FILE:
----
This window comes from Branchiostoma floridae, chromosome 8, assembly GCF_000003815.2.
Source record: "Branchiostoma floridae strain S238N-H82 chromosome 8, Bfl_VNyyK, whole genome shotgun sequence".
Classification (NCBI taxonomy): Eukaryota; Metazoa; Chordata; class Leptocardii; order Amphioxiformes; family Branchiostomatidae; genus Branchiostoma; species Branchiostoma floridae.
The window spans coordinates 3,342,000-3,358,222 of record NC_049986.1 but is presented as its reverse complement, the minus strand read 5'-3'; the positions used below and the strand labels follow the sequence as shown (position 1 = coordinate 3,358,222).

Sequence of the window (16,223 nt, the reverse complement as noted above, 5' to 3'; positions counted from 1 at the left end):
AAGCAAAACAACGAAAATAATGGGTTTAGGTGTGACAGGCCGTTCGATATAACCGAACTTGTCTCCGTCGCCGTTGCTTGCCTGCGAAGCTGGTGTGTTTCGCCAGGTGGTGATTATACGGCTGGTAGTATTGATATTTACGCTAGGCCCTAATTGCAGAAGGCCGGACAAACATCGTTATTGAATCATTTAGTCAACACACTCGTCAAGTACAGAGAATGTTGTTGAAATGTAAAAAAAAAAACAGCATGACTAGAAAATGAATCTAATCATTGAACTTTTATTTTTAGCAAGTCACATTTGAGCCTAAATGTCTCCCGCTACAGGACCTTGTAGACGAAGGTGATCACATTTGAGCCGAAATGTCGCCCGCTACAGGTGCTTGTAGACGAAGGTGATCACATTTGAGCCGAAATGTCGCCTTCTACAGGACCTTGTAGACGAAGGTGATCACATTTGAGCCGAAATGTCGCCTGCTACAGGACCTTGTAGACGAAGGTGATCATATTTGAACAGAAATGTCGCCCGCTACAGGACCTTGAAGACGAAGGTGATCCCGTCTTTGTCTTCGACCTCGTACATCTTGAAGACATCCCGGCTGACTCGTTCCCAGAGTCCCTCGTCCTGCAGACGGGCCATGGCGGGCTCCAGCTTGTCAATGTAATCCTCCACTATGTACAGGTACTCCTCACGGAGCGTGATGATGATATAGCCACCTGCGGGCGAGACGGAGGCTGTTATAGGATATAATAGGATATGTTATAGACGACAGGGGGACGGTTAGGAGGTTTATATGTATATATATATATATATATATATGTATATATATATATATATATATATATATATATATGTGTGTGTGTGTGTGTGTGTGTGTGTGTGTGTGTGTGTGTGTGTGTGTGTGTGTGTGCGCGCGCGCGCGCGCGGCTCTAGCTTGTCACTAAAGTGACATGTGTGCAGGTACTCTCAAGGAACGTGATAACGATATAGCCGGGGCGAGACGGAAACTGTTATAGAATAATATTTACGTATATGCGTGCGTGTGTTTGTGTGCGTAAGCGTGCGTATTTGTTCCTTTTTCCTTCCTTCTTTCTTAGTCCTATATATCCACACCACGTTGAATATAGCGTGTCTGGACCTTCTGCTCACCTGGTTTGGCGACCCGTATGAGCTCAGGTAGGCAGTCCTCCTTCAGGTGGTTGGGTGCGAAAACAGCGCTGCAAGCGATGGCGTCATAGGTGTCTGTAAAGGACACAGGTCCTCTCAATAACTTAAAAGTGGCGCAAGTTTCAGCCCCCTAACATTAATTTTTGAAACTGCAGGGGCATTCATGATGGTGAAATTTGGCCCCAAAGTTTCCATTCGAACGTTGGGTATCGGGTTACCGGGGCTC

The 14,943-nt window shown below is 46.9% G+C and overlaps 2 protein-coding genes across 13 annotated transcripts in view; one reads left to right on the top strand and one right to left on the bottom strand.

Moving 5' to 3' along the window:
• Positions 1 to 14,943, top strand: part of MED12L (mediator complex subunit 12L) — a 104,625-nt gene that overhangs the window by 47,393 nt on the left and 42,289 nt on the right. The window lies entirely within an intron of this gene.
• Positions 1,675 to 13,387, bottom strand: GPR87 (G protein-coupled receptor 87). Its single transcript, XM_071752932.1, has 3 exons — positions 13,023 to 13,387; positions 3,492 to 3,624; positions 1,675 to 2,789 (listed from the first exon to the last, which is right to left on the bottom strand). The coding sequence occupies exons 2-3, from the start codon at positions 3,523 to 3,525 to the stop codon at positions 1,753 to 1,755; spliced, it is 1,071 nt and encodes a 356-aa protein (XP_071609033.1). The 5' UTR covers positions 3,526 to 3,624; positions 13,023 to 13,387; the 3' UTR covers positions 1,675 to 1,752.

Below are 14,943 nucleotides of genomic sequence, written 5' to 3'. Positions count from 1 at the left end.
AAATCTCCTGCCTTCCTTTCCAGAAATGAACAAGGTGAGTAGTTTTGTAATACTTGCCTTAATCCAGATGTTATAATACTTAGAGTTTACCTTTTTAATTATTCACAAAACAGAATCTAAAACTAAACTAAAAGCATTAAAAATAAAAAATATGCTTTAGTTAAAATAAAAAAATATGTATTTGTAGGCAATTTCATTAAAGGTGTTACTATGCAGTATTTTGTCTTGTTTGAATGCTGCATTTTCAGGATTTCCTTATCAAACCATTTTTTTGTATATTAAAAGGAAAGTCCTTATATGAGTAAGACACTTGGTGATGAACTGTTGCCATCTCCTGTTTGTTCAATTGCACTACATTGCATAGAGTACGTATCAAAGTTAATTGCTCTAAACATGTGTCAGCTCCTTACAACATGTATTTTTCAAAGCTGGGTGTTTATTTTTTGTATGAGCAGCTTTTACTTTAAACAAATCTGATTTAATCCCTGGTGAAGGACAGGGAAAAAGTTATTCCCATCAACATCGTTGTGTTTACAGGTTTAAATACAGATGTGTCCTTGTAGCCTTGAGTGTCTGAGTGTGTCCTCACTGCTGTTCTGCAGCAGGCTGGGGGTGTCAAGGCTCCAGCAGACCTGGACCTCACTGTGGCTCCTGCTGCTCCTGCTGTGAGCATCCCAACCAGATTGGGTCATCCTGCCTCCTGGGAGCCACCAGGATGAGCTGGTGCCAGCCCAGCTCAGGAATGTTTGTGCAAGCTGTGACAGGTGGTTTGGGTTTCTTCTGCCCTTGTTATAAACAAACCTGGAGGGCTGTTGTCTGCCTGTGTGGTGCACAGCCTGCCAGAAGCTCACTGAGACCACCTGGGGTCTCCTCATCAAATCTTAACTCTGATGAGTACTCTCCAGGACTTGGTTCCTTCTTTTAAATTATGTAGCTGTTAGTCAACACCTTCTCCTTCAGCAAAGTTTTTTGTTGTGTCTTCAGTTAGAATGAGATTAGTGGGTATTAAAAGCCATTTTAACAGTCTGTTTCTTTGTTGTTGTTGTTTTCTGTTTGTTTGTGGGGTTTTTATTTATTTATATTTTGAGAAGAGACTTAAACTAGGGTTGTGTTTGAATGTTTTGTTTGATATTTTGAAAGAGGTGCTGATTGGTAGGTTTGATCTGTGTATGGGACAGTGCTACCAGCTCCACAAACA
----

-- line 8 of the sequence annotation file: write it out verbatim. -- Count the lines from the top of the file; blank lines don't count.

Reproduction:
Moving 5' to 3' along the window: